Snail mail offers no escape from monitoring

yellow mailbox

Over the past month, a series of leaks from former National Security Agency contractor Edward Snowden revealed the government's program that collects records of Americans' phone calls, e-mails and other electronic data.

A July 3 report in the New York Times, however, suggests that America's oldest form of long-distance communication – what's now called snail mail in the era of email and text messages – is also heavily monitored for law enforcement purposes through tools and programs developed by the U.S. Postal Service.

According to the report, the USPS' Mail Isolation Control and Tracking (MACT) program uses computers to photograph the outside of every piece of mail processed in the United States – approximately 160 billion pieces per year. The resulting database allows employees to "retrace the path of mail at the request of law enforcement," the Times reported.

The program, created after letters containing anthrax killed two postal inspectors and three others in 2001, is a sweeping expansion of the government's "mail covers" program, created over a century ago to allow officials to record information contained on the outside of parcels before delivery at law enforcement's request. Thousands of mail pieces still undergo examination through mail covers for reasons of criminal activity or national security.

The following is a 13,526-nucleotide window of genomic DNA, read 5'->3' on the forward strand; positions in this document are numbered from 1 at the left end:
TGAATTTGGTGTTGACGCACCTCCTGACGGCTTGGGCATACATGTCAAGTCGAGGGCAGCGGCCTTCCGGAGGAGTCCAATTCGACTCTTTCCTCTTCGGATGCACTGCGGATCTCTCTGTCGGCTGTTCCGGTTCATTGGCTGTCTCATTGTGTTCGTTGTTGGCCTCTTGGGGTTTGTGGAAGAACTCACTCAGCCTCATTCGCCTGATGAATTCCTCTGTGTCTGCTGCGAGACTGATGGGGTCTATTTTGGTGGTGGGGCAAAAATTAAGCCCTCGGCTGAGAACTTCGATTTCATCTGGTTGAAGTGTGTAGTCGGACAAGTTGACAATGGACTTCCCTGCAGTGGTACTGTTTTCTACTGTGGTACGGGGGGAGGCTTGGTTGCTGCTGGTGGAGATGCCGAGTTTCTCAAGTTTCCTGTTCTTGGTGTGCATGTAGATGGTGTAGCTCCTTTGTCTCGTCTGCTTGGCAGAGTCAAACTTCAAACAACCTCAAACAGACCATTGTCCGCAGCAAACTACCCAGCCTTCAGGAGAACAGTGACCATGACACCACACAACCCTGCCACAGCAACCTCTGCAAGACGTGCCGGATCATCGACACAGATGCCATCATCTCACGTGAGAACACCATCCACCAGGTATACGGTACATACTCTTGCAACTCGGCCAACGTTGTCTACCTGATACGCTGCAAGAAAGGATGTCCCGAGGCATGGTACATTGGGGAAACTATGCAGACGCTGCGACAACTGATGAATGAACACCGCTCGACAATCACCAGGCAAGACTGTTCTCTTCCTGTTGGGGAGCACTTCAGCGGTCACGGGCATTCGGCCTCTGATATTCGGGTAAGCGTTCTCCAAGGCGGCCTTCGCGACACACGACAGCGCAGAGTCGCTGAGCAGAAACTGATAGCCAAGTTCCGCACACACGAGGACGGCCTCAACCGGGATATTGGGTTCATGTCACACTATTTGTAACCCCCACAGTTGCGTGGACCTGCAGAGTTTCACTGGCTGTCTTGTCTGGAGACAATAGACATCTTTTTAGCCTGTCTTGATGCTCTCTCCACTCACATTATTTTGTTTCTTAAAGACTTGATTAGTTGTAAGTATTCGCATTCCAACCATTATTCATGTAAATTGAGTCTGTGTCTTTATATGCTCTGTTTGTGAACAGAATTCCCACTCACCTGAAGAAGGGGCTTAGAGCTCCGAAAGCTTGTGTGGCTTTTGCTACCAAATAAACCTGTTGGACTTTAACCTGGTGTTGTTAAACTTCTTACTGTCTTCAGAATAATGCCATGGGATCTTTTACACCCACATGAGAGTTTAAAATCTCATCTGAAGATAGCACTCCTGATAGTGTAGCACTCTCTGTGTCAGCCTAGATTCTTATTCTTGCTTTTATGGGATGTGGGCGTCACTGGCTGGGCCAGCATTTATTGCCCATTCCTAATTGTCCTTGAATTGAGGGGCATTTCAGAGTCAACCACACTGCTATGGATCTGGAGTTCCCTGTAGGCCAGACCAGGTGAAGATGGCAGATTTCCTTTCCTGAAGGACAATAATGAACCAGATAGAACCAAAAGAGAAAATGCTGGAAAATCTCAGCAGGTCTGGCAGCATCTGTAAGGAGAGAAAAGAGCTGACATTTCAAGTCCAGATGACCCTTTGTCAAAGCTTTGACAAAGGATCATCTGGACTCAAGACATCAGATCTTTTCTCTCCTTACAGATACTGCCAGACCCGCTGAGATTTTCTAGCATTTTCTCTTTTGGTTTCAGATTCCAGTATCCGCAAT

While federal officials are not allowed to open mail without a warrant, the MACT gives the USPS the technological means to capture valuable metadata that allows officials a retroactive look at names, addresses, return addresses and postmark locations -- effectively allowing them to map connections between mail senders. It is unclear how long those records are kept, or where they are stored.

These tools give the USPS the ability to monitor snail mail in much the same way as the NSA monitors and stores phone and e-mail records, allowing officials to paint a detailed sketch of a customer's contacts, habits and whereabouts without actually knowing the contents of a specific piece of mail.

USPS officials declined to comment on the story to FCW, but the agency charged with providing the nation's mail is a known worldwide supercomputing leader, providing real-time fraud analysis on 528 million pieces of mail per day with one of the most powerful non-classified supercomputing facilities in the world.

The Eagan IT and Accounting Service Center in Eagan, Minn., operates with 16 terabytes of in-memory computing that allows it to scan 6,100 mail pieces per second from around the country and compare in real-time relevant information, including carrier and routing data, weight and size, to a database of about 400 billion records. While USPS officials would not comment on the IT infrastructure used to support the MACT program, it would require systems much like those used for fraud analysis.

MACT came to light in June after the Federal Bureau of Investigation cited the program after it pinpointed a Texas woman as the likely sender of ricin-laced letters to President Barack Obama and New York City Mayor Michael Bloomberg.

"It's a treasure trove of information," former FBI agent James Wedick told the Times. Wedick, who spent 34 years at the agency and used mail covers in a number of investigations, said these surveillance tools were useful, but easy to abuse.

"Looking at just the outside of letters and other mail, I can see who you bank with, who you communicate with — all kinds of useful information that gives investigators leads that they can then follow up on with a subpoena," Wedick said. "It can be easily abused because it's so easy to use and you don't have to go through a judge to get the information. You just fill out a form."

About the Author

Frank Konkel is a former staff writer for FCW.


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